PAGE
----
Tsunami waves generated by the deformation of the ocean floor due to strong, underwater earthquakes are characterised as long waves of small amplitude. As such, the generation of these waves can be described accurately by nonlinear dispersive partial differential equations.
In this talk we review the derivation and the theoretical properties of some systems of nonlinear and dispersive partial differential equations related to long waves of small amplitude. These systems are called Boussinesq systems and describe the propagation of weakly nonlinear and weakly dispersive water waves over general bottom topography.
We also present the numerical solution of such systems with special emphasis on a finite element method that has optimal convergence rate for Lagrange elements. Finally, we present applications to the tsunami generation problem using a novel active generation technique.
About the speaker
Dimitrios Mitsotakis is a Mathematician, graduated from the University of Crete with the highest honours (first in class) in the year 2000. He received a master’s degree in Applied and Numerical Analysis in the year 2003 and a PhD in Mathematics in 2007 from the University of Athens. He was introduced to high performance computing visiting the Edinburgh Parallel Computing Center at The University of Edinburgh in the year 2000.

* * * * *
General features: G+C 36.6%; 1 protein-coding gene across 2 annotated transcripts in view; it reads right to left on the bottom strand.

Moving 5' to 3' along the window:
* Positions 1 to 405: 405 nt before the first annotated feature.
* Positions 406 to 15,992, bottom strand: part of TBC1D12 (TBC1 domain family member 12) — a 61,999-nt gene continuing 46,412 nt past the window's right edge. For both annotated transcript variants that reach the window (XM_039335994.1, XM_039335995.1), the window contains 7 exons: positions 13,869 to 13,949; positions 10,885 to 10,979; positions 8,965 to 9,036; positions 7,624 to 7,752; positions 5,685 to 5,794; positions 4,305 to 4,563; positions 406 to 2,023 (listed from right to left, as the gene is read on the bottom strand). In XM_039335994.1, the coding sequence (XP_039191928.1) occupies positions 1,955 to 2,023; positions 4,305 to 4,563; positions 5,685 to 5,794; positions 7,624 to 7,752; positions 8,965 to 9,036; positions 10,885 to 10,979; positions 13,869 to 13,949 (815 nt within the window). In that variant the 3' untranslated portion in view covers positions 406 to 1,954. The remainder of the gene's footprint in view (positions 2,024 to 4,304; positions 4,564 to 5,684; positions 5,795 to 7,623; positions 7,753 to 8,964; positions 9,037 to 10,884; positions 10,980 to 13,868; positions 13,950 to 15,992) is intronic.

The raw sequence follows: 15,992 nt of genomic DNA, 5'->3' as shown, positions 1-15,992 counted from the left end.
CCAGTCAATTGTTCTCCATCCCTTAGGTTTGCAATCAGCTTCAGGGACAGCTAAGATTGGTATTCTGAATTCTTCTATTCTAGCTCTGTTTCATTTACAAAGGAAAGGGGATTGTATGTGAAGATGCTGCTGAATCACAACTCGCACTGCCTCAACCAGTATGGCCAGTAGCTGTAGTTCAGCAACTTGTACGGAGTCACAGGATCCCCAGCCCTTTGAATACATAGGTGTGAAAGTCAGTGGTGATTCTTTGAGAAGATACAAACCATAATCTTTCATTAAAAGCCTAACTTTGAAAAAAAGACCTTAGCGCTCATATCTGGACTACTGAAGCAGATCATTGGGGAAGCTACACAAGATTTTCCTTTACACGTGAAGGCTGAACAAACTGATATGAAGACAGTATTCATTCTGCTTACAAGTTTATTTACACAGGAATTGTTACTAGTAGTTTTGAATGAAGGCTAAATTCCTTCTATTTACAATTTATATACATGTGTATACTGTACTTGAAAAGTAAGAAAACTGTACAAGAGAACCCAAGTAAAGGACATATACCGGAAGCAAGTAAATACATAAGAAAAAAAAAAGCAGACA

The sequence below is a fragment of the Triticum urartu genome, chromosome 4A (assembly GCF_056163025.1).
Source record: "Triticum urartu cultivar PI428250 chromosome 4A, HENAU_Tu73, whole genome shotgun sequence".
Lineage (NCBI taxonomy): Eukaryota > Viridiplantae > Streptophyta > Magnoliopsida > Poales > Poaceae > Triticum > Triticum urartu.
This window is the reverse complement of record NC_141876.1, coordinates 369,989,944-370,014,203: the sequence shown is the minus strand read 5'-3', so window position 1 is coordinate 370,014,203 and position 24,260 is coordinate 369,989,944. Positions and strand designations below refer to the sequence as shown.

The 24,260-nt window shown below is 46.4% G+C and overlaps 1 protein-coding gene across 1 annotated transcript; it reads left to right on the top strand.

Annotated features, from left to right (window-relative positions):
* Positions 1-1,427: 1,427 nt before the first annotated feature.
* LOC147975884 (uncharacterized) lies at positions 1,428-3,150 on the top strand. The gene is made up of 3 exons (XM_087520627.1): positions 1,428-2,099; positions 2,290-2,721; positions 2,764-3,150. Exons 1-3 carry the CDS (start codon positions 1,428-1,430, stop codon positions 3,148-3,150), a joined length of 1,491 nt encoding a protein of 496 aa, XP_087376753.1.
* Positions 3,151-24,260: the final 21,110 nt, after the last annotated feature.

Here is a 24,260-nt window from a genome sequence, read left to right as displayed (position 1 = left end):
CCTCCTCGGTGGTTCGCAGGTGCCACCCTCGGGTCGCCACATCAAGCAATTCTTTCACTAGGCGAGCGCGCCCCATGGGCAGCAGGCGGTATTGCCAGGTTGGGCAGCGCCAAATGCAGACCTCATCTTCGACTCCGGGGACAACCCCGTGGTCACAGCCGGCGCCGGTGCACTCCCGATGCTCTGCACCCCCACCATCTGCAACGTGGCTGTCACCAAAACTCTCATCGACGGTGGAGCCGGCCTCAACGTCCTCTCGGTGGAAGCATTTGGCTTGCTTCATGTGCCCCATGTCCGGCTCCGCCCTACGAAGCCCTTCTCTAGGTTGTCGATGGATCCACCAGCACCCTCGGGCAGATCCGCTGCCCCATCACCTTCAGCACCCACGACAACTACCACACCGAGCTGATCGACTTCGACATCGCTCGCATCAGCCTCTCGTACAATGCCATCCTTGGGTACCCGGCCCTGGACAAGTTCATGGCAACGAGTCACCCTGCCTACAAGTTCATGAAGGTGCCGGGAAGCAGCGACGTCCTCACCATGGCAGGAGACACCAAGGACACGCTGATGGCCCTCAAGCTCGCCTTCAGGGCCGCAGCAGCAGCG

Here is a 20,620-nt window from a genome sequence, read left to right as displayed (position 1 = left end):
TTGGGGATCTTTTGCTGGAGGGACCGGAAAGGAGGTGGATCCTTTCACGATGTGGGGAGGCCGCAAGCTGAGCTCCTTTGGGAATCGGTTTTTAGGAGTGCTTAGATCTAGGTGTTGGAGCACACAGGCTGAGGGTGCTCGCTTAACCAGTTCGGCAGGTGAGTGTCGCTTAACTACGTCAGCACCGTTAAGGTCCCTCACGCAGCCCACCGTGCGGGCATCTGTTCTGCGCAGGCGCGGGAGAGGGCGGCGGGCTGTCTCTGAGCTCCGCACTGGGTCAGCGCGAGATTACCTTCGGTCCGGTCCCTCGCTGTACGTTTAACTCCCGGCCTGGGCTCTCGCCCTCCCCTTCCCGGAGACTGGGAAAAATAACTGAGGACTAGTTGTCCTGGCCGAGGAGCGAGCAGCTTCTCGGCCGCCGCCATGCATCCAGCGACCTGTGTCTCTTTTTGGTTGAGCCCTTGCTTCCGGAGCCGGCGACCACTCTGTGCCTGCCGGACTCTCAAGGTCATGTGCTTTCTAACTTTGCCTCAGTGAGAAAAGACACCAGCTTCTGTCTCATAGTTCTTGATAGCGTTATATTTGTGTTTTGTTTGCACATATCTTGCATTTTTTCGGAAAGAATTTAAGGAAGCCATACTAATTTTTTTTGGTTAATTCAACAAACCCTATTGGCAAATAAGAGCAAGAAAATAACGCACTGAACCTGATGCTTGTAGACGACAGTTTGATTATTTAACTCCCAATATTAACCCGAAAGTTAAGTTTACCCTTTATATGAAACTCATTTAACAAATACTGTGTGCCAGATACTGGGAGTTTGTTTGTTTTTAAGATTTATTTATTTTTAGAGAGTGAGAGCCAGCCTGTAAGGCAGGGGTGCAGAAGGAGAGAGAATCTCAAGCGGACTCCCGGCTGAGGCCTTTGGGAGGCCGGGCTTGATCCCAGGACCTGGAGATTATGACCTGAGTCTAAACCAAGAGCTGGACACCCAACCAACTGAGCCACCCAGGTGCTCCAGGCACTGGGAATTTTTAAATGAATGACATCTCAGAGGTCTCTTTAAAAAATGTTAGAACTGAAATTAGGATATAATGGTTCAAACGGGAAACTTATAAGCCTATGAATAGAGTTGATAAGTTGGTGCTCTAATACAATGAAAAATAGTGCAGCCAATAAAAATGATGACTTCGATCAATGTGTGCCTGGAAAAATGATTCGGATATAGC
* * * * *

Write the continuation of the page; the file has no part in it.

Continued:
Dimitrios worked at the Université Paris-Sud (2008-2010) as a Marie Curie researcher, at the University of Minnesota (2010-2012) as an associate postdoc and at the University of California, Merced (2012-2014) as a visiting Assistant Professor. Dimitrios is currently a Senior Lecturer at the School of Mathematics and Statistics of Victoria University of Wellington.